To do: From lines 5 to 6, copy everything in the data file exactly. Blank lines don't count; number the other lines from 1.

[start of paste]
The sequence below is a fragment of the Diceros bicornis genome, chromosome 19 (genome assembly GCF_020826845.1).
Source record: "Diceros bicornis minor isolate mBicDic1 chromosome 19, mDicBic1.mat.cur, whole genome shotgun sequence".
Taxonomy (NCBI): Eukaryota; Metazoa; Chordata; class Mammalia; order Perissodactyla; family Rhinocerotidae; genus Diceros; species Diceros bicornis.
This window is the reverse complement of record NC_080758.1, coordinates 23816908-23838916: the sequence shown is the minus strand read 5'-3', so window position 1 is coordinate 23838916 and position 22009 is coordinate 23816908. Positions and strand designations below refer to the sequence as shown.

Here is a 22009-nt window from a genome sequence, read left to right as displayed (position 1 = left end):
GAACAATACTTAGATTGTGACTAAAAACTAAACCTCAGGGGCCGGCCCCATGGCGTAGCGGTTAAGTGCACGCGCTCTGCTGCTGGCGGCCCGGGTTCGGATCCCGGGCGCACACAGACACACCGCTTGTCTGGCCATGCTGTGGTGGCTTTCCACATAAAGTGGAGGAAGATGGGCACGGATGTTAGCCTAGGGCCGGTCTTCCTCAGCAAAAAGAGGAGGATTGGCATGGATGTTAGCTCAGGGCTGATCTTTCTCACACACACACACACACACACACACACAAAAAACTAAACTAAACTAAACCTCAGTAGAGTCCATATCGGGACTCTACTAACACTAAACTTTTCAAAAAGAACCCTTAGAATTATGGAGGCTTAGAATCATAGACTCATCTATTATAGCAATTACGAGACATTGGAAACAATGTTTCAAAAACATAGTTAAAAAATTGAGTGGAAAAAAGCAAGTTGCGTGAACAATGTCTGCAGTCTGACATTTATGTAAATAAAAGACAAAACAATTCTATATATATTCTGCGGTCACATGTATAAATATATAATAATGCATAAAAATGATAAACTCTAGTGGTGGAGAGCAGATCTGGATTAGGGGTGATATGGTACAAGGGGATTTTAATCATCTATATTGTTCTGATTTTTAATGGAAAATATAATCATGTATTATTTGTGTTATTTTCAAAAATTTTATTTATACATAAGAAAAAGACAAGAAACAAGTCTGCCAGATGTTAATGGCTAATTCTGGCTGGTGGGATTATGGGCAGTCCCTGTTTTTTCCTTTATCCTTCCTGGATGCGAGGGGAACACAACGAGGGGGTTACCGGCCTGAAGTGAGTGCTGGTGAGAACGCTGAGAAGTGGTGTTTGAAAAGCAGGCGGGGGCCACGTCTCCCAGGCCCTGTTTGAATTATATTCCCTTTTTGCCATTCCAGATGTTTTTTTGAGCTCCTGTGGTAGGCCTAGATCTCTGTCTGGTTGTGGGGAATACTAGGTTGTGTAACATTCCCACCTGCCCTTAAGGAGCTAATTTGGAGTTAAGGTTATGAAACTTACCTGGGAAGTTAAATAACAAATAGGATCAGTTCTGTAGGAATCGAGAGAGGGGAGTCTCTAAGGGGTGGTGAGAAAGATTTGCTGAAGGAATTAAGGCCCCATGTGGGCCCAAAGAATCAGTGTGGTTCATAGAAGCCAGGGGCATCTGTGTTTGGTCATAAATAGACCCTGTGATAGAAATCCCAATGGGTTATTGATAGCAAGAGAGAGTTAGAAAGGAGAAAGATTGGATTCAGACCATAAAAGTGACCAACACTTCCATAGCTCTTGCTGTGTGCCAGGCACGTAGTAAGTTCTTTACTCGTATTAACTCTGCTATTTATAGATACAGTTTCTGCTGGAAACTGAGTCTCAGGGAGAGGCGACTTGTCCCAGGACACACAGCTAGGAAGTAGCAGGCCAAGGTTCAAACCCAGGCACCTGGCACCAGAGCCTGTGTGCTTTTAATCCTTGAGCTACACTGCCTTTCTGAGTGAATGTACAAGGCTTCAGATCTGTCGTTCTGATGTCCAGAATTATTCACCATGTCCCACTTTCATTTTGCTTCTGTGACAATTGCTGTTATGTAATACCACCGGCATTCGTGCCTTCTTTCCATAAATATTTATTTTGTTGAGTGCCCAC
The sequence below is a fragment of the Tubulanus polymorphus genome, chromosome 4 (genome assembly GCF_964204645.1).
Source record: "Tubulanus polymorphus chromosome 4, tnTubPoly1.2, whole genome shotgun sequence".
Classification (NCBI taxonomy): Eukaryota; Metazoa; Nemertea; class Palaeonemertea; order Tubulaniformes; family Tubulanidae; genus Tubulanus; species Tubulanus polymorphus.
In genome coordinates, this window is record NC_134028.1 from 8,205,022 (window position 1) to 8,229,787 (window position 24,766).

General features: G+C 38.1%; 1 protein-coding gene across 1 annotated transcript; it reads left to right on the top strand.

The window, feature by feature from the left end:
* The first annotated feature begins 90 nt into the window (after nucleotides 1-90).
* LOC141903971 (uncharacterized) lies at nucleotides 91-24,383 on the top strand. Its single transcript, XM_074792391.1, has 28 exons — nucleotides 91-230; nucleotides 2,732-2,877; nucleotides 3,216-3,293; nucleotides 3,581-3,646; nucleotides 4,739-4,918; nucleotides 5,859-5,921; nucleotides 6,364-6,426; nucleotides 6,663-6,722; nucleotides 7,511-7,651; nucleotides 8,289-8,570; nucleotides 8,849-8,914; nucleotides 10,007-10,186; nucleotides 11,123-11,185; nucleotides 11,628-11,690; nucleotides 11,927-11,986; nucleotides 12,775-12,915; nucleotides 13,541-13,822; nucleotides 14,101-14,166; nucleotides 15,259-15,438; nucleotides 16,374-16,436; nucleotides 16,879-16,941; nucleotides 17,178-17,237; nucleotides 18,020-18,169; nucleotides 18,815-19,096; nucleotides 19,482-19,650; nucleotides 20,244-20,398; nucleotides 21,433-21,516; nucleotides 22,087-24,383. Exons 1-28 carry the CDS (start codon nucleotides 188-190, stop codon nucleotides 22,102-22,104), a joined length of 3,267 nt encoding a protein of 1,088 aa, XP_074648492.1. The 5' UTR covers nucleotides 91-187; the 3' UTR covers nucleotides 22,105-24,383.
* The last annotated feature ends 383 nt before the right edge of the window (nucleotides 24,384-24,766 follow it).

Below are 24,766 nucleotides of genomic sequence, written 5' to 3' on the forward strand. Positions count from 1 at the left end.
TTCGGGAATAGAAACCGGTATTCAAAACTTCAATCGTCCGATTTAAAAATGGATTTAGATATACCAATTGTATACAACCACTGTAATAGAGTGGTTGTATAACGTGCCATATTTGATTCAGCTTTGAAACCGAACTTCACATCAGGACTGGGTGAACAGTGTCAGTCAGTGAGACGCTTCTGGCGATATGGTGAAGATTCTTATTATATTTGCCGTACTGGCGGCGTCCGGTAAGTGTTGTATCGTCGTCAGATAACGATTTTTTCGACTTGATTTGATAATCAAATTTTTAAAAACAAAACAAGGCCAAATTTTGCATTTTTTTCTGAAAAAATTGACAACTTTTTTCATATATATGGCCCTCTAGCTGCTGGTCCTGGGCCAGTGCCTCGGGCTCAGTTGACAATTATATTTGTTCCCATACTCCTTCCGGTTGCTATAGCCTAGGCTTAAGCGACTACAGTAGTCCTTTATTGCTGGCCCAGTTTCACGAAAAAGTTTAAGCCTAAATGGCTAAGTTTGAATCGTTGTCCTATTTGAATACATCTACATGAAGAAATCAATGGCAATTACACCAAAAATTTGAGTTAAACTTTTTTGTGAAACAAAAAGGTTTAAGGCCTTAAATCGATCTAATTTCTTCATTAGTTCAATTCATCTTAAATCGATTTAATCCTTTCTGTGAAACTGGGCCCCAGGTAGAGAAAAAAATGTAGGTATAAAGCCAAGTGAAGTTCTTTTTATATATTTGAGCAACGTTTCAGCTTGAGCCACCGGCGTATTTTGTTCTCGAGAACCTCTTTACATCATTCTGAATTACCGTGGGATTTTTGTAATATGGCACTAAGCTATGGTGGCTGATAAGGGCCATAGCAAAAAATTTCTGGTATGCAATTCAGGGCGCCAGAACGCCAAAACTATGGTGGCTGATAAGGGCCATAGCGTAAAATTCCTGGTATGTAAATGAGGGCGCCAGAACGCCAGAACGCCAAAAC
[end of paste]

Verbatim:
Here is a 22009-nt window from a genome sequence, read left to right as displayed (position 1 = left end):
GAACAATACTTAGATTGTGACTAAAAACTAAACCTCAGGGGCCGGCCCCATGGCGTAGCGGTTAAGTGCACGCGCTCTGCTGCTGGCGGCCCGGGTTCGGATCCCGGGCGCACACAGACACACCGCTTGTCTGGCCATGCTGTGGTGGCTTTCCACATAAAGTGGAGGAAGATGGGCACGGATGTTAGCCTAGGGCCGGTCTTCCTCAGCAAAAAGAGGAGGATTGGCATGGATGTTAGCTCAGGGCTGATCTTTCTCACACACACACACACACACACACACACAAAAAACTAAACTAAACTAAACCTCAGTAGAGTCCATATCGGGACTCTACTAACACTAAACTTTTCAAAAAGAACCCTTAGAATTATGGAGGCTTAGAATCATAGACTCATCTATTATAGCAATTACGAGACATTGGAAACAATGTTTCAAAAACATAGTTAAAAAATTGAGTGGAAAAAAGCAAGTTGCGTGAACAATGTCTGCAGTCTGACATTTATGTAAATAAAAGACAAAACAATTCTATATATATTCTGCGGTCACATGTATAAATATATAATAATGCATAAAAATGATAAACTCTAGTGGTGGAGAGCAGATCTGGATTAGGGGTGATATGGTACAAGGGGATTTTAATCATCTATATTGTTCTGATTTTTAATGGAAAATATAATCATGTATTATTTGTGTTATTTTCAAAAATTTTATTTATACATAAGAAAAAGACAAGAAACAAGTCTGCCAGATGTTAATGGCTAATTCTGGCTGGTGGGATTATGGGCAGTCCCTGTTTTTTCCTTTATCCTTCCTGGATGCGAGGGGAACACAACGAGGGGGTTACCGGCCTGAAGTGAGTGCTGGTGAGAACGCTGAGAAGTGGTGTTTGAAAAGCAGGCGGGGGCCACGTCTCCCAGGCCCTGTTTGAATTATATTCCCTTTTTGCCATTCCAGATGTTTTTTTGAGCTCCTGTGGTAGGCCTAGATCTCTGTCTGGTTGTGGGGAATACTAGGTTGTGTAACATTCCCACCTGCCCTTAAGGAGCTAATTTGGAGTTAAGGTTATGAAACTTACCTGGGAAGTTAAATAACAAATAGGATCAGTTCTGTAGGAATCGAGAGAGGGGAGTCTCTAAGGGGTGGTGAGAAAGATTTGCTGAAGGAATTAAGGCCCCATGTGGGCCCAAAGAATCAGTGTGGTTCATAGAAGCCAGGGGCATCTGTGTTTGGTCATAAATAGACCCTGTGATAGAAATCCCAATGGGTTATTGATAGCAAGAGAGAGTTAGAAAGGAGAAAGATTGGATTCAGACCATAAAAGTGACCAACACTTCCATAGCTCTTGCTGTGTGCCAGGCACGTAGTAAGTTCTTTACTCGTATTAACTCTGCTATTTATAGATACAGTTTCTGCTGGAAACTGAGTCTCAGGGAGAGGCGACTTGTCCCAGGACACACAGCTAGGAAGTAGCAGGCCAAGGTTCAAACCCAGGCACCTGGCACCAGAGCCTGTGTGCTTTTAATCCTTGAGCTACACTGCCTTTCTGAGTGAATGTACAAGGCTTCAGATCTGTCGTTCTGATGTCCAGAATTATTCACCATGTCCCACTTTCATTTTGCTTCTGTGACAATTGCTGTTATGTAATACCACCGGCATTCGTGCCTTCTTTCCATAAATATTTATTTTGTTGAGTGCCCAC